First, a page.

John Gizzi's Races of the Week

Hawaii’s 1st U.S. House District

Djou vs. Case and Hanabusa

One of the most unusual—and very influential—U.S. House races this year will be held May 22 in Hawaii’s 1st District (Honolulu).

At this point, you are probably saying to yourself, “Hawaii, give me a break!” In its 51 years in the union, the Aloha State has elected only two Republican governors and one GOP senator and sent one Republican to the U.S. House (Pat Saiki, who held the 1st District from 1986-90).

But given the unusual circumstances following the resignation of Democratic Rep. Neal Abercrombie to run for governor of Hawaii, Republicans are going into a special election that for them could carry the title of Gardner McKay’s famed television series: “Adventures in Paradise.”

Under state election law, all candidates regardless of party appear on the same ballot and the top vote-getter becomes the new congressman. Two of the four Democrats on the special election ballot are heavyweight contenders and both come from the neighboring 2nd District. In fact, both former Rep. (2000-06) Ed Case and State Senate President Colleen Hanabusa have run for the House seat in the other district.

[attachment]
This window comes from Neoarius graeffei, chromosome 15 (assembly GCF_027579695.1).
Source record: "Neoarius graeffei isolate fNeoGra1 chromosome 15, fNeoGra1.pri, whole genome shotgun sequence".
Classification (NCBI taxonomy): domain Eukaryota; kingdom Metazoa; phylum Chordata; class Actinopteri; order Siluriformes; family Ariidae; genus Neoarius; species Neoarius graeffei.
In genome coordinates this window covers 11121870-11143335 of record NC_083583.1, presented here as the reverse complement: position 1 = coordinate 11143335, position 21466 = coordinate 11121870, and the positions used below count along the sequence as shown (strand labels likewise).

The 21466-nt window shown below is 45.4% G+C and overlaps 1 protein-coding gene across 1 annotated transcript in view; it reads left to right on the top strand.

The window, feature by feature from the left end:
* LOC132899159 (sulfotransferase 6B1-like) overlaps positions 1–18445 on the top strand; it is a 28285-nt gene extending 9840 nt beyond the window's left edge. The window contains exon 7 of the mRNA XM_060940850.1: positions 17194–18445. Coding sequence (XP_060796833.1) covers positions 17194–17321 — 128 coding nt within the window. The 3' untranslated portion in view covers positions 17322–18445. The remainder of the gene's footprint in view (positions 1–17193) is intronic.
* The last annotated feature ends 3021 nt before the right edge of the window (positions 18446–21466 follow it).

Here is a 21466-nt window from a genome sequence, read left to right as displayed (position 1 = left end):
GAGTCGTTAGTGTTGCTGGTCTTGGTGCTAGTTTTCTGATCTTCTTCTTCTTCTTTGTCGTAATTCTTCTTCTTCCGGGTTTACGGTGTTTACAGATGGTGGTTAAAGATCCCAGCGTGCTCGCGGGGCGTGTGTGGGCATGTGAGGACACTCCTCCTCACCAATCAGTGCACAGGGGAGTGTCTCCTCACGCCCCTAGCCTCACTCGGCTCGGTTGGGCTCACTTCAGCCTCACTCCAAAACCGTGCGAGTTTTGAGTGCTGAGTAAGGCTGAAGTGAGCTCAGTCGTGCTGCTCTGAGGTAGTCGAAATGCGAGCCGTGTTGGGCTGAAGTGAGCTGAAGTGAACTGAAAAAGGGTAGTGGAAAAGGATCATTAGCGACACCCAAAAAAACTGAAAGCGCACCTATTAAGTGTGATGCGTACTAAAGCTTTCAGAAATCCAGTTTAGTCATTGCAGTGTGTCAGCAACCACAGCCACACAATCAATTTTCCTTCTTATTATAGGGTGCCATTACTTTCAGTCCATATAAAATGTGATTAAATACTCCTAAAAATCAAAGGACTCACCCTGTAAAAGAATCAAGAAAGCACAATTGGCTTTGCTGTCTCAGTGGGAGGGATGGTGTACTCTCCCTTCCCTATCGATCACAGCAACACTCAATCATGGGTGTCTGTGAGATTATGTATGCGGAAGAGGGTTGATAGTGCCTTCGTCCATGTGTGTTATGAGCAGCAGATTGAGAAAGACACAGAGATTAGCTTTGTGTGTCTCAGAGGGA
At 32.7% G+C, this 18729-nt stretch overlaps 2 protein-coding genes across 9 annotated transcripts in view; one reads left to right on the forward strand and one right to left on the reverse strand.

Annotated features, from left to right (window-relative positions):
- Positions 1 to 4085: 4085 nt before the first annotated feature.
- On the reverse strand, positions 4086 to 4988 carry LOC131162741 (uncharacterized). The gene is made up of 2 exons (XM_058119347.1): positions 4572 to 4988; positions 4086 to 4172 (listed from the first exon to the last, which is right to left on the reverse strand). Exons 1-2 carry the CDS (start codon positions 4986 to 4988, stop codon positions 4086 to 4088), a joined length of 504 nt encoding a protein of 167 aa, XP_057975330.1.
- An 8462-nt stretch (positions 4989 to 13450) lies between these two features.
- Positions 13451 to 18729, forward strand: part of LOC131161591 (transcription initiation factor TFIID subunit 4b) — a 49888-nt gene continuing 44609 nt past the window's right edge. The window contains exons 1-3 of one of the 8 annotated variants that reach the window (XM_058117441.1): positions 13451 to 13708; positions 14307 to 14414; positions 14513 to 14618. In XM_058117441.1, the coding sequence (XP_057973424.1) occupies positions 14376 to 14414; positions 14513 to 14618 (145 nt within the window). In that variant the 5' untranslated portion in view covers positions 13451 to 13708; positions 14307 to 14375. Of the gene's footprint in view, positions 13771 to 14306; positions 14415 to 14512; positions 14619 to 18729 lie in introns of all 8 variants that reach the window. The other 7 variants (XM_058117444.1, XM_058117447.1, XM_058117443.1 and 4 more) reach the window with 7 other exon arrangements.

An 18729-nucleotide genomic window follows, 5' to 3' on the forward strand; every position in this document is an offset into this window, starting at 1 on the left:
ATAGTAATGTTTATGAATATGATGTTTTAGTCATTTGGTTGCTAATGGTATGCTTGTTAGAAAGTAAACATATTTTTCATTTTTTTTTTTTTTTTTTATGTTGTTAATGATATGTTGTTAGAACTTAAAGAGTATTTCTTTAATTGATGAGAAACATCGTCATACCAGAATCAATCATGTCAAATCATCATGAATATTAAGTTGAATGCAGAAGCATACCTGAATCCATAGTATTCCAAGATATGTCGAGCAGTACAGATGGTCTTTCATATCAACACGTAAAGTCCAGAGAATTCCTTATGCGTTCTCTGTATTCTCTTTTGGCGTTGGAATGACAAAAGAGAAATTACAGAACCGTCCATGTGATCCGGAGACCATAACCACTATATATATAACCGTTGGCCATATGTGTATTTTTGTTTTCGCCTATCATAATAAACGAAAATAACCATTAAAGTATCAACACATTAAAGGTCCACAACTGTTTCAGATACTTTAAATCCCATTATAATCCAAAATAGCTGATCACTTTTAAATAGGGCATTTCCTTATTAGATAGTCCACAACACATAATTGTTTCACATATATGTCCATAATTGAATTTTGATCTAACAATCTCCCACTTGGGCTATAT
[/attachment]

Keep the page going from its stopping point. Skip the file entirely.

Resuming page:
In contrast, Republicans are united behind Charles Djou (“pronounced “Di—JOO”), the lone GOP member of the Honolulu City Council and a former state representative. The son of a Chinese father and Thai mother, the 39-year-old Djou is a lawyer and graduate of the Wharton School of Finance.